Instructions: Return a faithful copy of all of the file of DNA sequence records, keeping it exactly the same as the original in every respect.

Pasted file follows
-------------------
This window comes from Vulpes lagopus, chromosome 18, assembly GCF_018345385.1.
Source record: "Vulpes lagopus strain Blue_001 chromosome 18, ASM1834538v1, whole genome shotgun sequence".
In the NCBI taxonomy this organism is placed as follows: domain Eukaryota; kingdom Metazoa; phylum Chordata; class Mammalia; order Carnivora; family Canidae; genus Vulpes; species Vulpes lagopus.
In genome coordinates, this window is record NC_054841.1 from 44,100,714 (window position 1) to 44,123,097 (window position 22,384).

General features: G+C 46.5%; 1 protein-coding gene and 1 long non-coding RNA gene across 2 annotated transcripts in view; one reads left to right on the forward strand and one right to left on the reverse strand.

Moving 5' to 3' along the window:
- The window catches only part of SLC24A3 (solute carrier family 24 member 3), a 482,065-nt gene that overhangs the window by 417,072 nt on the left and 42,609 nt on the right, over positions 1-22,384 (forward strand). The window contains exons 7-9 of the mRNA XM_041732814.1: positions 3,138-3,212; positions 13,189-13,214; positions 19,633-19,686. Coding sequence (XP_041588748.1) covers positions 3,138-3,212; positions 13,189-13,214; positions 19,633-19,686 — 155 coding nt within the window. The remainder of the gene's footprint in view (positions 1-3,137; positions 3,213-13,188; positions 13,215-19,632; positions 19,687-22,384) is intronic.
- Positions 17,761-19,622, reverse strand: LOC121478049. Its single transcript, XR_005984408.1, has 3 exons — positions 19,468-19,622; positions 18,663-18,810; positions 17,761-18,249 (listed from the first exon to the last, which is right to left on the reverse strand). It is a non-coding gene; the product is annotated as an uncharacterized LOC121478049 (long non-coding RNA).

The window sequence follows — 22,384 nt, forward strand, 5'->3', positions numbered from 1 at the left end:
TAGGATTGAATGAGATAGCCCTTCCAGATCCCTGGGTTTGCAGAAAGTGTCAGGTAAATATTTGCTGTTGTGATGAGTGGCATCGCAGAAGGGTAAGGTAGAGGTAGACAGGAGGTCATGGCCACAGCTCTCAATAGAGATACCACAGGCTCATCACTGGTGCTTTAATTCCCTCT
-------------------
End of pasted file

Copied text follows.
This window comes from Vulpes lagopus, chromosome 18, assembly GCF_018345385.1.
Source record: "Vulpes lagopus strain Blue_001 chromosome 18, ASM1834538v1, whole genome shotgun sequence".
In the NCBI taxonomy this organism is placed as follows: domain Eukaryota; kingdom Metazoa; phylum Chordata; class Mammalia; order Carnivora; family Canidae; genus Vulpes; species Vulpes lagopus.
In genome coordinates, this window is record NC_054841.1 from 44,100,714 (window position 1) to 44,123,097 (window position 22,384).

General features: G+C 46.5%; 1 protein-coding gene and 1 long non-coding RNA gene across 2 annotated transcripts in view; one reads left to right on the forward strand and one right to left on the reverse strand.

Moving 5' to 3' along the window:
- The window catches only part of SLC24A3 (solute carrier family 24 member 3), a 482,065-nt gene that overhangs the window by 417,072 nt on the left and 42,609 nt on the right, over positions 1-22,384 (forward strand). The window contains exons 7-9 of the mRNA XM_041732814.1: positions 3,138-3,212; positions 13,189-13,214; positions 19,633-19,686. Coding sequence (XP_041588748.1) covers positions 3,138-3,212; positions 13,189-13,214; positions 19,633-19,686 — 155 coding nt within the window. The remainder of the gene's footprint in view (positions 1-3,137; positions 3,213-13,188; positions 13,215-19,632; positions 19,687-22,384) is intronic.
- Positions 17,761-19,622, reverse strand: LOC121478049. Its single transcript, XR_005984408.1, has 3 exons — positions 19,468-19,622; positions 18,663-18,810; positions 17,761-18,249 (listed from the first exon to the last, which is right to left on the reverse strand). It is a non-coding gene; the product is annotated as an uncharacterized LOC121478049 (long non-coding RNA).

The window sequence follows — 22,384 nt, forward strand, 5'->3', positions numbered from 1 at the left end:
TAGGATTGAATGAGATAGCCCTTCCAGATCCCTGGGTTTGCAGAAAGTGTCAGGTAAATATTTGCTGTTGTGATGAGTGGCATCGCAGAAGGGTAAGGTAGAGGTAGACAGGAGGTCATGGCCACAGCTCTCAATAGAGATACCACAGGCTCATCACTGGTGCTTTAATTCCCTCT